Everyone in the Guernsey Party and the so-called Van Party – Deputies Ferbrache, Inder, Prow and Dudley-Owen, who shared a van promoting their own (independent) causes around election time last year – voted in support of Deputy Dudley-Owen’s ESC Committee.
Meanwhile, all the remaining members of the Guernsey Partnership of Independents supported Deputy Cameron’s amendment.
There has been talk of such a split ever since the first meeting of the new government, when Gavin St Pier was so spectacularly overthrown.
One wondered at the time just how States members, including exactly half of them new to politics, had realised so quickly that a radical overhaul was required at the head of the States.
And while political watchers have speculated on whether party divides will start to show, it has been hard to know, while States agendas have been so consistently thin for months on end.
The secondary education debate, which is structured as much around States finances as anything else – the financial imperative of closing a school is a major reason why the States has reached this point – was very likely to split the States.
This all occurred in the week where the Chief Minister admitted that the Guernsey Party and he and his three colleagues do tend to think politically along similar lines. He said there was no formal, or informal, coalition, but it did reinforce what many around politics were thinking, and saying.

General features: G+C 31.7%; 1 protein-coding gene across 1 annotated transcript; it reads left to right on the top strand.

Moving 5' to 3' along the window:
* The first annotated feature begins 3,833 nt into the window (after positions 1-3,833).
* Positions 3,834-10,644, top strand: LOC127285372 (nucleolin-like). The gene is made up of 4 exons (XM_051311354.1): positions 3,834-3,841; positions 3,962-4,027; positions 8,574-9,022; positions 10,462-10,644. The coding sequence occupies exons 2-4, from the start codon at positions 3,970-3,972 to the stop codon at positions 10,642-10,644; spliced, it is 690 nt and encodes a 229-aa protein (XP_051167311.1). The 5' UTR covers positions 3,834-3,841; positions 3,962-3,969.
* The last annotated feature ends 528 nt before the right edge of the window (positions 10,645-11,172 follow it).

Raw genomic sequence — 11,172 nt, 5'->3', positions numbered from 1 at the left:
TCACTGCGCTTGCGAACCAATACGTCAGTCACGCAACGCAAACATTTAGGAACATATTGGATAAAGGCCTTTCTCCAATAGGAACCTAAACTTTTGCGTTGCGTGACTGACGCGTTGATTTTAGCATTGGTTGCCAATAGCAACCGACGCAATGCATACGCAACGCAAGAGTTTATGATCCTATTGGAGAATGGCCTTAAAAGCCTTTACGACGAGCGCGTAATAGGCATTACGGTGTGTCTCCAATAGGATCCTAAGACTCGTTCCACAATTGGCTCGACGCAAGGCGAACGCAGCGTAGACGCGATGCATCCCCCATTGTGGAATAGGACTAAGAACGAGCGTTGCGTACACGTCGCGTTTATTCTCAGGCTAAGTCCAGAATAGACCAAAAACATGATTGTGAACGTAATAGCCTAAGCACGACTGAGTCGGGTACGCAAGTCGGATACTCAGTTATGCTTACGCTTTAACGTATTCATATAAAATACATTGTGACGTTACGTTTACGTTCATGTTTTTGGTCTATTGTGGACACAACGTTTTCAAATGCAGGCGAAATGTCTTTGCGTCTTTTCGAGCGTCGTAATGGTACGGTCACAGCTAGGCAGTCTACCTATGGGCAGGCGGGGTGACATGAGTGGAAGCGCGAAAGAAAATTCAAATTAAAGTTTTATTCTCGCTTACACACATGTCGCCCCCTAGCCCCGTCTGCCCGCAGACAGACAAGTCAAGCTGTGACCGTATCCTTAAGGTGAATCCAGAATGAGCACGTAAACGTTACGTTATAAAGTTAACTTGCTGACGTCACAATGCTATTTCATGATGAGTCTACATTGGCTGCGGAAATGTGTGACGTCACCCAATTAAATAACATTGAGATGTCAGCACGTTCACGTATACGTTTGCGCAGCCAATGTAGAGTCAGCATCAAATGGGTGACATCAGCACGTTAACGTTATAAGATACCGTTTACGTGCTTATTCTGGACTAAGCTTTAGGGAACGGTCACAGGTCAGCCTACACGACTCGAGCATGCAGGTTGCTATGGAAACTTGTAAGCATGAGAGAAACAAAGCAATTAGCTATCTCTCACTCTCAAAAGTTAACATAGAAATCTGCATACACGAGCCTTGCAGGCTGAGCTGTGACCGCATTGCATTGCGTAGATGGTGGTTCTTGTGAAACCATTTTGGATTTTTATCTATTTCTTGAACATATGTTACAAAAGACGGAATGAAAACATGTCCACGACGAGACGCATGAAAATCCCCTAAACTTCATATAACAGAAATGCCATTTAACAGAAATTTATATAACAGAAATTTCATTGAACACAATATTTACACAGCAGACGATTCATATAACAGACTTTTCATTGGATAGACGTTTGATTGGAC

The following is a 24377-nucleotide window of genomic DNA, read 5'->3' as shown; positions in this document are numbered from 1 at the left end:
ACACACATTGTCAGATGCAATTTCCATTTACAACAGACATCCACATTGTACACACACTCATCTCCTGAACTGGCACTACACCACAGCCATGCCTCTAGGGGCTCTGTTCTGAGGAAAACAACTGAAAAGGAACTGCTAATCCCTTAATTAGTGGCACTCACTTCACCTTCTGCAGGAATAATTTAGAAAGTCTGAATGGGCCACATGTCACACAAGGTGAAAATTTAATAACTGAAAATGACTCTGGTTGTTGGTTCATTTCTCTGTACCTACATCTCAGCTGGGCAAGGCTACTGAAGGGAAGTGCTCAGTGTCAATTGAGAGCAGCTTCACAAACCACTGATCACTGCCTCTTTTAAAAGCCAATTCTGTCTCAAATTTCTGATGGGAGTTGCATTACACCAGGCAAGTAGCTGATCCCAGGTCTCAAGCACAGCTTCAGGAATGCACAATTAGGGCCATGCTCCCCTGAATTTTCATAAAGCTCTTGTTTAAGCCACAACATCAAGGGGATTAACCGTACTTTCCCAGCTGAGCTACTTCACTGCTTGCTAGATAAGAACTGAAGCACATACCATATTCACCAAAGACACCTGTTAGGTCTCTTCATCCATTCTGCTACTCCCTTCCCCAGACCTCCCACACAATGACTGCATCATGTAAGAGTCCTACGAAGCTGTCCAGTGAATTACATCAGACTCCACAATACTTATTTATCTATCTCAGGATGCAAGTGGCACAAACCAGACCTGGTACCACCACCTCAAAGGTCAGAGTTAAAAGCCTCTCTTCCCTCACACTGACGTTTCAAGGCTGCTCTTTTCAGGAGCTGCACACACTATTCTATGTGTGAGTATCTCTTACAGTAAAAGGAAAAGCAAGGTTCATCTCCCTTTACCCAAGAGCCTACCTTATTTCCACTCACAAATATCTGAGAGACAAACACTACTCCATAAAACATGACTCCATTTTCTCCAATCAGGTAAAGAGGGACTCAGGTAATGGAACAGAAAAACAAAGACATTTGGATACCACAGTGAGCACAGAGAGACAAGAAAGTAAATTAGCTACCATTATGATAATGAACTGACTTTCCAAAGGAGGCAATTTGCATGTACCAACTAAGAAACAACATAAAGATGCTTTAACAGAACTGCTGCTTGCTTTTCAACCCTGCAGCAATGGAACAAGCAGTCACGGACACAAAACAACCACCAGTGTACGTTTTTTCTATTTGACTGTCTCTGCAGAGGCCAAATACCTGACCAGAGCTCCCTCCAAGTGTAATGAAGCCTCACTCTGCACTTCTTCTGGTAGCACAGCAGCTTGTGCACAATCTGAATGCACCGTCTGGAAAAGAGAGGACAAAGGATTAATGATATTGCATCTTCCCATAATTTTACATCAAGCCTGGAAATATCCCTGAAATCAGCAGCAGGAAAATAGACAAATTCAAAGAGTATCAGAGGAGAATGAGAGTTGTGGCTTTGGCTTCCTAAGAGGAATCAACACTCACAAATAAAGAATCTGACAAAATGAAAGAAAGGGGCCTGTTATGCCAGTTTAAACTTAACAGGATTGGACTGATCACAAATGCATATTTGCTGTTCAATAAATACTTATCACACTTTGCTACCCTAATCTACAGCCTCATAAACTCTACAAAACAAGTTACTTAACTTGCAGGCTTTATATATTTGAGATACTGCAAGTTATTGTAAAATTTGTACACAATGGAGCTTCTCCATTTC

It is hard to know quite how ‘whipped’ these ‘parties’ are for the future, but battle lines have now clearly been drawn.
Will the electorate embrace this, or will the traditional Guernsey reticence for political parties and relative lack of enthusiasm for ‘tit-for-tat’ politics come to the fore?
And perhaps just as crucially, given that the two parties/coalitions only number about 10 individuals each, how many truly independent thinkers do we have left in the States?